# Least-Squares-Refinement

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A short introdution from Derek Wann and Stuart Hayes:

__Least-squares____
processes, esd’s and correlation__

__1. Least-squares processes__

Essentially a least-squares process involves minimising the weighted
sum of the squares of differences between observed and calculated variables, *f*(*i*):

_{} or

_{}, where *d _{i}*
are differences.

__2. Linear least squares__

Consider the fitting of a polynomial to a set of *n* observations, *y*. In general the following is *approximately*
true*,*

_{}

However, the following equation is *exactly true*, although on its own it cannot be solved:

_{}

In order to solve it we require simultaneous equations, which are
formed by multiplying throughout by *x _{i}*:

_{}

_{}

_{}

In matrix notation this is:

_{} = _{}_{}

and can also be
written:

_{} = _{}_{}

This is now solvable by calculating the inverse of the matrix. It
gives the values of *a*, *b* and *c* that fit the observations best (i.e. with the least sum of
squares of differences).

__3. Non-linear least squares__

We have just seen how to solve a linear least-squares problem.
Hovever, in reality many solutions cannot be obtained in this way, because the
equations are non-linear. They must be solved by an iterative process, in which
we derive shifts in parameters, which take us closer to the optimum solution.
This involves first determining the *derivatives*
of the observations with respect to the parameters, which may be done
analytically or numerically, depending on whether the equation can be
conveniently differentiated. In other words we gain information about how much
one observable changes when another is changed.

The mathematics of the matrix manipulations is not given here – but
as before, it involves a matrix inversion. From the results of this procedure
we obtain:

·
parameter shifts – giving better estimates of their values, ready for another
cycle of refinement.

·
an error matrix, which gives estimated standard deviations and
correlations between refining parameters.

__4. ESDs__

The estimated standard deviation (esd) for the mean of *n* observations of some parameter is _{}.

Estimated standard deviations for refining parameters are similarly
given by the error matrix.

__5. R factor__

We now need a way of gauging how well we are doing at minimising the
differences between the observed and calculated parameters. However, _{} is different depending
on the magnitude of what is being measured and so comparison is not possible.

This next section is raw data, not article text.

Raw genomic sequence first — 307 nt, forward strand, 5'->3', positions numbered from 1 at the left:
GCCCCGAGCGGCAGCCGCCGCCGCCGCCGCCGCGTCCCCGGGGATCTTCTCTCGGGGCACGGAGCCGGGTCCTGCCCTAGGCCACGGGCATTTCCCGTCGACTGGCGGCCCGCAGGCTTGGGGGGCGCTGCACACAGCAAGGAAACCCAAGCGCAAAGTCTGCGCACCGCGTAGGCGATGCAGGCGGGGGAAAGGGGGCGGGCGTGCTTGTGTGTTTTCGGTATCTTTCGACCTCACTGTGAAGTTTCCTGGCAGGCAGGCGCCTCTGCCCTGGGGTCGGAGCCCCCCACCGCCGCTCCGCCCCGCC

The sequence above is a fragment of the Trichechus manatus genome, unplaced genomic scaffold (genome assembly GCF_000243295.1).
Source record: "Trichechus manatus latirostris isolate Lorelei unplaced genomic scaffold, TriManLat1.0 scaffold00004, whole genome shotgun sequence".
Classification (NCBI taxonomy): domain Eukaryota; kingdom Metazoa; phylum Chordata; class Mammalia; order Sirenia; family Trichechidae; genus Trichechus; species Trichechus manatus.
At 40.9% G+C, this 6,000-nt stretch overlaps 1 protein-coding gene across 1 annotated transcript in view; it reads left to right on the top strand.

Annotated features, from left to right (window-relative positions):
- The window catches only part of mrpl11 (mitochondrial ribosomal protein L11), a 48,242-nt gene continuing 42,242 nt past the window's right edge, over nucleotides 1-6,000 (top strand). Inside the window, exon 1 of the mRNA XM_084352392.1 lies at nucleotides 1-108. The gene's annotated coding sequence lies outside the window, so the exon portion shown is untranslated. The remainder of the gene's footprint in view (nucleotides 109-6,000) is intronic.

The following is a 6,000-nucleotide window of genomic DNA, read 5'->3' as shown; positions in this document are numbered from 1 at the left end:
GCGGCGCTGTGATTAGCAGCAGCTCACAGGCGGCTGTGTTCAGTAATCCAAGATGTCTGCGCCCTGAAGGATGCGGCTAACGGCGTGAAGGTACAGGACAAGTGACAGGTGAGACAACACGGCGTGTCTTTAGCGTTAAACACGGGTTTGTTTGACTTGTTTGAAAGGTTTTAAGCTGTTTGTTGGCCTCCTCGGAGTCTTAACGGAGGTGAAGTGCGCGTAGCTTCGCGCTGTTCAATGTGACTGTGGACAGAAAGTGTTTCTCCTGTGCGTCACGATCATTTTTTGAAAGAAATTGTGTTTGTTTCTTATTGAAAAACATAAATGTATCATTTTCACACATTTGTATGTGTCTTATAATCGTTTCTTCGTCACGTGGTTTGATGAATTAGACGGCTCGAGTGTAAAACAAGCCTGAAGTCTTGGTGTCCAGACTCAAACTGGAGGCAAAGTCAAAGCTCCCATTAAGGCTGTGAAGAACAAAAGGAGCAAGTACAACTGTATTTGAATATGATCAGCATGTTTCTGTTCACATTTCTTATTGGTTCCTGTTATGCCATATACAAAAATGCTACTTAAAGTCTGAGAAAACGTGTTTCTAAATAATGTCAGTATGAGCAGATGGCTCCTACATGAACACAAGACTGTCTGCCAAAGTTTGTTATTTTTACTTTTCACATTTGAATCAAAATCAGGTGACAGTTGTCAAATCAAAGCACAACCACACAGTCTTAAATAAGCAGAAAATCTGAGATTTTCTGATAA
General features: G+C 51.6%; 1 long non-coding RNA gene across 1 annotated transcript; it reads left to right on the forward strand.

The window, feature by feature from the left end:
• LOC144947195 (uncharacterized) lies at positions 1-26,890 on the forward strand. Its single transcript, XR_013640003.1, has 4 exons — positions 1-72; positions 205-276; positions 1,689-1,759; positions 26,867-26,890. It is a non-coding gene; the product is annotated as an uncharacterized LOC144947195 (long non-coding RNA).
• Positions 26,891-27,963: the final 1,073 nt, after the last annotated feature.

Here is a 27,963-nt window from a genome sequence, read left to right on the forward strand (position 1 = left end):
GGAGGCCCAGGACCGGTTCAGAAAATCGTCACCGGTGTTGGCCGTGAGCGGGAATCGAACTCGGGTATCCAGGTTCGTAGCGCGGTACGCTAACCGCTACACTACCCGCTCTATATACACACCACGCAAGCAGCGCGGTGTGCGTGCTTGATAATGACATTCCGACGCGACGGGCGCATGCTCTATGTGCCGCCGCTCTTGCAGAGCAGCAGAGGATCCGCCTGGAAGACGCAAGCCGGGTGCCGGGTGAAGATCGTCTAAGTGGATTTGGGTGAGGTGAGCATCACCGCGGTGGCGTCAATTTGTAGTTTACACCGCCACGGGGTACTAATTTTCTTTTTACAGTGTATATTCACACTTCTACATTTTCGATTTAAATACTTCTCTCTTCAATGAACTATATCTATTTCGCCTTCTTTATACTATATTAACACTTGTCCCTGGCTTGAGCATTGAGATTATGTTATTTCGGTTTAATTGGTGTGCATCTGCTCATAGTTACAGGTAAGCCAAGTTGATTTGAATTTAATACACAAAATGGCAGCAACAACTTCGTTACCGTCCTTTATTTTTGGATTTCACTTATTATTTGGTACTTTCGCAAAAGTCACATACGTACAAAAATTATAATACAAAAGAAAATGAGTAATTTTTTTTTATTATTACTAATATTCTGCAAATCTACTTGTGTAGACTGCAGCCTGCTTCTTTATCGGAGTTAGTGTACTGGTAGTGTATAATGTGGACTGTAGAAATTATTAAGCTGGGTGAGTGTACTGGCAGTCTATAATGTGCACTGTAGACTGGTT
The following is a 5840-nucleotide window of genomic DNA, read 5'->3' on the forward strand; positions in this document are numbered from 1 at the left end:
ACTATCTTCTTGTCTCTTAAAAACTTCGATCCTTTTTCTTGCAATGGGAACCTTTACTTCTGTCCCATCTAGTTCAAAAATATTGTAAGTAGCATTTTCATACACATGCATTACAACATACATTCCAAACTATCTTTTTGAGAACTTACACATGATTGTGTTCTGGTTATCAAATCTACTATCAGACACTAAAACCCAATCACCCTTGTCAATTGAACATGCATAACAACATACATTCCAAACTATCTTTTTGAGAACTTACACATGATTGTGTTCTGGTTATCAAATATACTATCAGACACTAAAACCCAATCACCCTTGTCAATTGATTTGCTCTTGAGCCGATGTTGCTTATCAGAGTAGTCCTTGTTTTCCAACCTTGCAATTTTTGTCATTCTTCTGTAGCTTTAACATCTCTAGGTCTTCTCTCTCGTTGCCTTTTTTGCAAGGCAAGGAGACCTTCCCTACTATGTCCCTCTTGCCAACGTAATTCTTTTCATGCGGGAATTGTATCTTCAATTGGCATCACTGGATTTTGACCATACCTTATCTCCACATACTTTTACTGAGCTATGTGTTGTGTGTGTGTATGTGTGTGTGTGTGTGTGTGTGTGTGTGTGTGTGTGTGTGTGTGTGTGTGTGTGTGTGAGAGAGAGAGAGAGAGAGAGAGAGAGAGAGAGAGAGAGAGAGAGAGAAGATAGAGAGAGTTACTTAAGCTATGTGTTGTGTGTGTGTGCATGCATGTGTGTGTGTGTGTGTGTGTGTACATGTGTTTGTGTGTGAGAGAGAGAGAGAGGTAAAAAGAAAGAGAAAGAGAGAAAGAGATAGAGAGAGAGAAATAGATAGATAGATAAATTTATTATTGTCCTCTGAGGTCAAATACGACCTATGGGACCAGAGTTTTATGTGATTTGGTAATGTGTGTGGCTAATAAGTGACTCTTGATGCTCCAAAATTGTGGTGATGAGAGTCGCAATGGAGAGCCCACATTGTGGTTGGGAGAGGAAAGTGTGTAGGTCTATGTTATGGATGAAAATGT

For that reason we use the following, normalising the difference term, and
comparing it to the absolute values of the measurements (intensities in
electron diffraction):

_{}

__6. Data correlation__

Scattering intensities lie on smooth curves, and we usually have
observations at fixed intervals (of *s*).
If we halved this interval, we would have more data, so our esd’s would go down
– and down, and down, and down etc. We do two things about this. First, the
intervals are chosen so that the maximum information is extracted from the
experimental data. This is a matter of trial and error, or now of experience.
Secondly, we determine a correlation parameter for a data set, which is a
measure of the extent to which any data point (or more precisely, any
difference) can be predicted from its immediate neighbours. For perfect
correlation, the value is +0.5000000…, –0.5000 would represent perfect negative
correlation, i.e. an oscillation in differences (rather unlikely). Random differences, which is what we should have, give a
value of zero. In practice anything to ±0.3 is random. If we never get values
larger than this, maybe our interval between data points is too large; if we
always get 0.49…, the interval is too small.

Once we have the correlation parameter, we use it so that account is
taken of the correlation in the data analysis. We use the weight matrix * W*:

_{}

where the
immediately off-diagonal points, X, are:

_{}

The diagonal terms *w _{ii}*
are the weighting function for the data set, rising from 0 to 1 from

*s*

_{min}to

*sw*

_{1}, then 1 to

*sw*

_{2}, and then dropping to 0 again at

*s*

_{max}.

What we then minimise in the refinements is not _{} = _{}, but * D′WD* (which is identical to
what we used before, if the off-diagonal terms are zero). The

*R*factor is then

_{}, where

*is the set (vector) or differences and*

**D***the set of intensities.*

**I**

__7. Least-squares correlation__

Two *parameters* may be correlated.
For example, consider overlapping peaks in a radial distribution curve from two
similar distances. If one distance is too large then the other becomes too
small in order to compensate. These two parameters will therefore be negatively
correlated – one goes up if the other goes down.

If we also refine the average amplitude and this value is too big
(the peak is too wide) then the shorter distance will lengthen and the longer
one will shorten, so that the two sub-peaks overlap more, and thus make the
overall peak narrower again. So the mean amplitude of vibration would be
positively correlated with one distance and negatively correlated with the
other one.

We can use values from the correlation matrix to see how other
parameters should shift if we change the value of one parameter. For example, if
the correlation between par(a) and par(b) is 0.3, and
par(a) is changed by δa, then:

_{}

The least-squares correlation matrix comes from the same calculation
as the esd’s.